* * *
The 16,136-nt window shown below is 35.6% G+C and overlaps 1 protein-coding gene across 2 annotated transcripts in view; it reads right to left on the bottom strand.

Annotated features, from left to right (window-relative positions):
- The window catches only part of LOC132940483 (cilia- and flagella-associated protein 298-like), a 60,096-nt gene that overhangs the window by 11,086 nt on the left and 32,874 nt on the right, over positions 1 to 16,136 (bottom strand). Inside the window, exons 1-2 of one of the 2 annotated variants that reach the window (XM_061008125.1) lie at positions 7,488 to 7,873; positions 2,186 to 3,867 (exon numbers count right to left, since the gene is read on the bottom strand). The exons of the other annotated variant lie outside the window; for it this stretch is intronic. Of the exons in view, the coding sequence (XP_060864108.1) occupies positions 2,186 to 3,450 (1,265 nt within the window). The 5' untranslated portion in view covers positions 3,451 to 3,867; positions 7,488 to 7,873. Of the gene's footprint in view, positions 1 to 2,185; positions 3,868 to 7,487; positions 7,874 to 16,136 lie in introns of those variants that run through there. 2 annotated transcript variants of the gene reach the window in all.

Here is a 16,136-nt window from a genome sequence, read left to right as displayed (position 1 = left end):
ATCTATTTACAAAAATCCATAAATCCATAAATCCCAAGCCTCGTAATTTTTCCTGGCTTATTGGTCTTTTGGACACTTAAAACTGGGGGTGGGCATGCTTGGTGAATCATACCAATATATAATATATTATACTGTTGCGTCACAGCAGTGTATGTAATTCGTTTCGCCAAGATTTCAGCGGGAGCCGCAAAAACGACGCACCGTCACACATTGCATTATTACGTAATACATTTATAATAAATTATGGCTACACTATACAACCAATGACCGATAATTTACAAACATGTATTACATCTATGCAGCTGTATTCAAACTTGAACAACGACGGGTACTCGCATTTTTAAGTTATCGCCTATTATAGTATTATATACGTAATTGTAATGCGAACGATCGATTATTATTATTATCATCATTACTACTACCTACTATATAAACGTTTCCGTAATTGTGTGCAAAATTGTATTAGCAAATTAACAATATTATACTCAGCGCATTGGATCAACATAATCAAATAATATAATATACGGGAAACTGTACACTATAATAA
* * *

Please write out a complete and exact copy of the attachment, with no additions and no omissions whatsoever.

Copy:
The 16,136-nt window shown below is 35.6% G+C and overlaps 1 protein-coding gene across 2 annotated transcripts in view; it reads right to left on the bottom strand.

Annotated features, from left to right (window-relative positions):
- The window catches only part of LOC132940483 (cilia- and flagella-associated protein 298-like), a 60,096-nt gene that overhangs the window by 11,086 nt on the left and 32,874 nt on the right, over positions 1 to 16,136 (bottom strand). Inside the window, exons 1-2 of one of the 2 annotated variants that reach the window (XM_061008125.1) lie at positions 7,488 to 7,873; positions 2,186 to 3,867 (exon numbers count right to left, since the gene is read on the bottom strand). The exons of the other annotated variant lie outside the window; for it this stretch is intronic. Of the exons in view, the coding sequence (XP_060864108.1) occupies positions 2,186 to 3,450 (1,265 nt within the window). The 5' untranslated portion in view covers positions 3,451 to 3,867; positions 7,488 to 7,873. Of the gene's footprint in view, positions 1 to 2,185; positions 3,868 to 7,487; positions 7,874 to 16,136 lie in introns of those variants that run through there. 2 annotated transcript variants of the gene reach the window in all.

Here is a 16,136-nt window from a genome sequence, read left to right as displayed (position 1 = left end):
ATCTATTTACAAAAATCCATAAATCCATAAATCCCAAGCCTCGTAATTTTTCCTGGCTTATTGGTCTTTTGGACACTTAAAACTGGGGGTGGGCATGCTTGGTGAATCATACCAATATATAATATATTATACTGTTGCGTCACAGCAGTGTATGTAATTCGTTTCGCCAAGATTTCAGCGGGAGCCGCAAAAACGACGCACCGTCACACATTGCATTATTACGTAATACATTTATAATAAATTATGGCTACACTATACAACCAATGACCGATAATTTACAAACATGTATTACATCTATGCAGCTGTATTCAAACTTGAACAACGACGGGTACTCGCATTTTTAAGTTATCGCCTATTATAGTATTATATACGTAATTGTAATGCGAACGATCGATTATTATTATTATCATCATTACTACTACCTACTATATAAACGTTTCCGTAATTGTGTGCAAAATTGTATTAGCAAATTAACAATATTATACTCAGCGCATTGGATCAACATAATCAAATAATATAATATACGGGAAACTGTACACTATAATAA